And compared to many other Medieval writings (e.g., the Prioress’s Tale in The Canterbury Tales, the chilling end of The Song of Roland), this is really tame. Out of 14,233 lines, these comments are a tiny drop in the bucket. Dante also questions why, if Christian doctrine says the Crucifixion was necessary, the Second Temple then had to be destroyed and the Jewish people forced into Diaspora.

But emotionally and personally, it’s really hard to read that, knowing the deicide charge formed the basis of almost 2,000 years of horrific antisemitism in Europe, and that even those few seemingly off-handed comments were part of a much larger picture that really added up.

Judaism and Christianity also radically differ on the subject of the Pharisees, who are mentioned in a negative light in the Commedia. Though all evidence from multiple sources attests to Pharisaic beliefs and practices forming the basis of post-Temple Judaism, and indeed being the very reason we were able to survive the loss of the Second Temple, their reputation in Christianity is far different.

Long story short, each of the four Gospels is successively less Jewish and more Christian in character. As time progressed, the two faiths diverged more and more, and it became obvious there weren’t as many Jewish converts as hoped for. Thus, it was felt necessary to draw strong lines between the two traditions and seek converts from other populations.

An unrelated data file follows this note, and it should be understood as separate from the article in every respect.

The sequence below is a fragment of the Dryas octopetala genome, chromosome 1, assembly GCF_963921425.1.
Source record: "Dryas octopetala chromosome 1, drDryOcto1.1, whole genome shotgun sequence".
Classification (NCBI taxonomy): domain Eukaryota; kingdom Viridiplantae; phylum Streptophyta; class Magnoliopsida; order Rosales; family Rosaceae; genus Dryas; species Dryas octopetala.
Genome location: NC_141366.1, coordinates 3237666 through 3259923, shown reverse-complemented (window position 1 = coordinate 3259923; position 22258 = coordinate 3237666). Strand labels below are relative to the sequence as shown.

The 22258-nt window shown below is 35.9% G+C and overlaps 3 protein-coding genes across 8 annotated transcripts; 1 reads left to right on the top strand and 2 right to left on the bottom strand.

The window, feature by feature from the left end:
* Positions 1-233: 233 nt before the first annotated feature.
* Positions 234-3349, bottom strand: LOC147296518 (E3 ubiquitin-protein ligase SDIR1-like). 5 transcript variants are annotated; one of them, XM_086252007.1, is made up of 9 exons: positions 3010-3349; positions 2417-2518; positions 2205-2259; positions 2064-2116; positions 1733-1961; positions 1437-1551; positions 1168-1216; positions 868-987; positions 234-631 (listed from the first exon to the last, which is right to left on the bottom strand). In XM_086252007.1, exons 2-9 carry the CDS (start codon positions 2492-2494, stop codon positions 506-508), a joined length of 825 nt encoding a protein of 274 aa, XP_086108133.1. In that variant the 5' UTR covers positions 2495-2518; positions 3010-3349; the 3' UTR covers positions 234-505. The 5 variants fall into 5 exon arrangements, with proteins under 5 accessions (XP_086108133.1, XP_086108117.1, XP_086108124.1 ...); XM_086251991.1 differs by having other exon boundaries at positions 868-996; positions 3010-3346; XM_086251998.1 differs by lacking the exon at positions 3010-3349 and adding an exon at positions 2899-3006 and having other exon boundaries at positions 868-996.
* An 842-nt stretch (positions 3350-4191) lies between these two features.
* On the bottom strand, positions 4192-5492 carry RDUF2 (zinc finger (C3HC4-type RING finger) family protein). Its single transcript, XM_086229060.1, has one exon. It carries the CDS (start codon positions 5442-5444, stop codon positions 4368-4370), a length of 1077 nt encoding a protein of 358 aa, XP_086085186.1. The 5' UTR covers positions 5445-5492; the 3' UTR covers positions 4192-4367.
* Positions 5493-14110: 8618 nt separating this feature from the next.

Judaism has no concept of Limbo. While there are many conflicting views on the afterlife, who goes where, if very wicked souls stay forever in Hell, whether Gehenna or Sheol is the place for the worst sinners, and what exactly all these places are like, one thing everyone does agree one is that the righteous of all nations have a place in HaOlam HaBa, the World to Come. We don’t believe only our people can attain Paradise.

Dante heavily leans towards this view too, as he struggles all through the poem with the idea that only baptised Christians (plus the righteous people of the Bible) are worthy of Paradise. What about people who live in places like India, where Christianity had no presence, or who lived before Jesus, like his dear Virgil? Indeed, he saves a few so-called pagans (Cato, Trajan, Statius, Ripheus the Trojan), and depicts a few Muslims among the righteous in Limbo.

He also says many people of other faiths, or of no faith, are closer to God than actual baptised Christians.

St. Bernard of Clairvaux’s prayer to Mary, which opens Paradiso XXXIII, is pure beauty, power, emotion, and devotion. Remembering back to Inferno II, Mary is the one who ultimately set Dante’s journey in motion. And given that Dante lost his mother when he was five or six years old, it’s easy to understand why he felt such devotion to Mary.

Despite not being Christian myself, I’m very moved by the image of Mary as a loving, universal mother figure. Many people who lost their mothers are particularly devoted to her for this very reason.

While specifically Christological beliefs do nothing for me and have no parallels in Judaism, most of the poem is a rich, fertile ground for inspiration. Dante intended his magnum opus as a spiritual guidebook, and despite his own strong Catholic faith, he frequently thinks of other kinds of people. Indeed, the penultimate word is l’altre, the other (in plural form). The Love he believes in, which powers everything in existence, includes a vast rainbow of perspectives and experiences, not just one.